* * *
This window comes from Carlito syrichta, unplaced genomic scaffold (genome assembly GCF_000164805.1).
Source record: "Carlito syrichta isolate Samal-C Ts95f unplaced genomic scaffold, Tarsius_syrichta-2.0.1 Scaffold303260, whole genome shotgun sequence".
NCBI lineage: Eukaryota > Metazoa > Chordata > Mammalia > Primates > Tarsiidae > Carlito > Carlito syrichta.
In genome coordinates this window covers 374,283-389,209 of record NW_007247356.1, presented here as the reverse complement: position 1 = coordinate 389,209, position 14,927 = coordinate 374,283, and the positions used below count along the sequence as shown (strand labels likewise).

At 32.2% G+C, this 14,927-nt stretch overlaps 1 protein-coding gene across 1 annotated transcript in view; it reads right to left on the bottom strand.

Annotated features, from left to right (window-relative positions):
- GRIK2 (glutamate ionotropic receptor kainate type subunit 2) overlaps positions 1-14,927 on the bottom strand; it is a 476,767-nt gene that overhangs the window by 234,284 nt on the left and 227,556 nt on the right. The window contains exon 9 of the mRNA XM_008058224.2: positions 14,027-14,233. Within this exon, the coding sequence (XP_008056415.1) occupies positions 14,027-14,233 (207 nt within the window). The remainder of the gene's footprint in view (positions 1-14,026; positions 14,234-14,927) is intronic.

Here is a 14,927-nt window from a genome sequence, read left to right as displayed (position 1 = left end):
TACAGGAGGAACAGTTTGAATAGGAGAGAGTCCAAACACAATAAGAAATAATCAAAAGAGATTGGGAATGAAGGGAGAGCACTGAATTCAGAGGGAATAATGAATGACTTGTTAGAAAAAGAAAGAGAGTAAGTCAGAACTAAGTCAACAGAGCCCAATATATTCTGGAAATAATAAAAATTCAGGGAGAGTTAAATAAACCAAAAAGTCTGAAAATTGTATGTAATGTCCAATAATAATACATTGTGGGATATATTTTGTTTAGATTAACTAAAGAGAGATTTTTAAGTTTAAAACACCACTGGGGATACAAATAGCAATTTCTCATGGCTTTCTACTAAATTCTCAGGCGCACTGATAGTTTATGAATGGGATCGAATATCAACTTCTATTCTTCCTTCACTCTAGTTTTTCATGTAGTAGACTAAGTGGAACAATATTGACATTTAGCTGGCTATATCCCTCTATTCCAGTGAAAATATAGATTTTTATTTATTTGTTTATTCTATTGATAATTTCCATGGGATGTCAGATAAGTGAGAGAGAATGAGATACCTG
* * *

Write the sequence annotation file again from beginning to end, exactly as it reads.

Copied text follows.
This window comes from Carlito syrichta, unplaced genomic scaffold (genome assembly GCF_000164805.1).
Source record: "Carlito syrichta isolate Samal-C Ts95f unplaced genomic scaffold, Tarsius_syrichta-2.0.1 Scaffold303260, whole genome shotgun sequence".
NCBI lineage: Eukaryota > Metazoa > Chordata > Mammalia > Primates > Tarsiidae > Carlito > Carlito syrichta.
In genome coordinates this window covers 374,283-389,209 of record NW_007247356.1, presented here as the reverse complement: position 1 = coordinate 389,209, position 14,927 = coordinate 374,283, and the positions used below count along the sequence as shown (strand labels likewise).

At 32.2% G+C, this 14,927-nt stretch overlaps 1 protein-coding gene across 1 annotated transcript in view; it reads right to left on the bottom strand.

Annotated features, from left to right (window-relative positions):
- GRIK2 (glutamate ionotropic receptor kainate type subunit 2) overlaps positions 1-14,927 on the bottom strand; it is a 476,767-nt gene that overhangs the window by 234,284 nt on the left and 227,556 nt on the right. The window contains exon 9 of the mRNA XM_008058224.2: positions 14,027-14,233. Within this exon, the coding sequence (XP_008056415.1) occupies positions 14,027-14,233 (207 nt within the window). The remainder of the gene's footprint in view (positions 1-14,026; positions 14,234-14,927) is intronic.

Here is a 14,927-nt window from a genome sequence, read left to right as displayed (position 1 = left end):
TACAGGAGGAACAGTTTGAATAGGAGAGAGTCCAAACACAATAAGAAATAATCAAAAGAGATTGGGAATGAAGGGAGAGCACTGAATTCAGAGGGAATAATGAATGACTTGTTAGAAAAAGAAAGAGAGTAAGTCAGAACTAAGTCAACAGAGCCCAATATATTCTGGAAATAATAAAAATTCAGGGAGAGTTAAATAAACCAAAAAGTCTGAAAATTGTATGTAATGTCCAATAATAATACATTGTGGGATATATTTTGTTTAGATTAACTAAAGAGAGATTTTTAAGTTTAAAACACCACTGGGGATACAAATAGCAATTTCTCATGGCTTTCTACTAAATTCTCAGGCGCACTGATAGTTTATGAATGGGATCGAATATCAACTTCTATTCTTCCTTCACTCTAGTTTTTCATGTAGTAGACTAAGTGGAACAATATTGACATTTAGCTGGCTATATCCCTCTATTCCAGTGAAAATATAGATTTTTATTTATTTGTTTATTCTATTGATAATTTCCATGGGATGTCAGATAAGTGAGAGAGAATGAGATACCTG